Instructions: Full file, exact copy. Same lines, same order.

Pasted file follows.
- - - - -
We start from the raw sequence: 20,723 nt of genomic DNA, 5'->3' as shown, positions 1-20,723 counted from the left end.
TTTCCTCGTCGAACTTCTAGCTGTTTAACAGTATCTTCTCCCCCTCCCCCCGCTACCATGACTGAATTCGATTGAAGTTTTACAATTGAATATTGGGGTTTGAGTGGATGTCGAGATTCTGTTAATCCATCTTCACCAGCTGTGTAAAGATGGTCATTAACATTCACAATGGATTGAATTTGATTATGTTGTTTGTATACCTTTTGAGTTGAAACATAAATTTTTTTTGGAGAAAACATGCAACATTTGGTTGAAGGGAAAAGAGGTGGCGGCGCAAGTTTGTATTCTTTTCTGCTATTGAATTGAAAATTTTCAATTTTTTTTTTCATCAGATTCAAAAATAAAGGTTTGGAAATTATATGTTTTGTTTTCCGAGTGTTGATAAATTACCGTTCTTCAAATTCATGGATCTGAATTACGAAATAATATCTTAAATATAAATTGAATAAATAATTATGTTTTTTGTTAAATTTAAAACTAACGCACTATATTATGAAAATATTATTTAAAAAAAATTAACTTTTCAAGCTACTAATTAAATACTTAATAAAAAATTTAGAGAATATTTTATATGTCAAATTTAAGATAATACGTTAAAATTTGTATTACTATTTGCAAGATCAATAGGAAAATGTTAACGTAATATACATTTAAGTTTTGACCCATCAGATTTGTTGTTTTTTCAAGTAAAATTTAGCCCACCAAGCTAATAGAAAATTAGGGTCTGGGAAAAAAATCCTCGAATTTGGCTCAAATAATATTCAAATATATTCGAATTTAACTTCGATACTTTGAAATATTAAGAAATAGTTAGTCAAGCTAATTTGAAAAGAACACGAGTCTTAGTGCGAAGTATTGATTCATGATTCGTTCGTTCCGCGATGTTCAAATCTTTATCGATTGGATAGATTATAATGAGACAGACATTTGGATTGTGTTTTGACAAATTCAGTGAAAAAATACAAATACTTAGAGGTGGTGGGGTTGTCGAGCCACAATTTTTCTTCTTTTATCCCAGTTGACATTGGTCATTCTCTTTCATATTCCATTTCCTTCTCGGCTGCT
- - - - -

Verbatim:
We start from the raw sequence: 20,723 nt of genomic DNA, 5'->3' as shown, positions 1-20,723 counted from the left end.
TTTCCTCGTCGAACTTCTAGCTGTTTAACAGTATCTTCTCCCCCTCCCCCCGCTACCATGACTGAATTCGATTGAAGTTTTACAATTGAATATTGGGGTTTGAGTGGATGTCGAGATTCTGTTAATCCATCTTCACCAGCTGTGTAAAGATGGTCATTAACATTCACAATGGATTGAATTTGATTATGTTGTTTGTATACCTTTTGAGTTGAAACATAAATTTTTTTTGGAGAAAACATGCAACATTTGGTTGAAGGGAAAAGAGGTGGCGGCGCAAGTTTGTATTCTTTTCTGCTATTGAATTGAAAATTTTCAATTTTTTTTTTCATCAGATTCAAAAATAAAGGTTTGGAAATTATATGTTTTGTTTTCCGAGTGTTGATAAATTACCGTTCTTCAAATTCATGGATCTGAATTACGAAATAATATCTTAAATATAAATTGAATAAATAATTATGTTTTTTGTTAAATTTAAAACTAACGCACTATATTATGAAAATATTATTTAAAAAAAATTAACTTTTCAAGCTACTAATTAAATACTTAATAAAAAATTTAGAGAATATTTTATATGTCAAATTTAAGATAATACGTTAAAATTTGTATTACTATTTGCAAGATCAATAGGAAAATGTTAACGTAATATACATTTAAGTTTTGACCCATCAGATTTGTTGTTTTTTCAAGTAAAATTTAGCCCACCAAGCTAATAGAAAATTAGGGTCTGGGAAAAAAATCCTCGAATTTGGCTCAAATAATATTCAAATATATTCGAATTTAACTTCGATACTTTGAAATATTAAGAAATAGTTAGTCAAGCTAATTTGAAAAGAACACGAGTCTTAGTGCGAAGTATTGATTCATGATTCGTTCGTTCCGCGATGTTCAAATCTTTATCGATTGGATAGATTATAATGAGACAGACATTTGGATTGTGTTTTGACAAATTCAGTGAAAAAATACAAATACTTAGAGGTGGTGGGGTTGTCGAGCCACAATTTTTCTTCTTTTATCCCAGTTGACATTGGTCATTCTCTTTCATATTCCATTTCCTTCTCGGCTGCT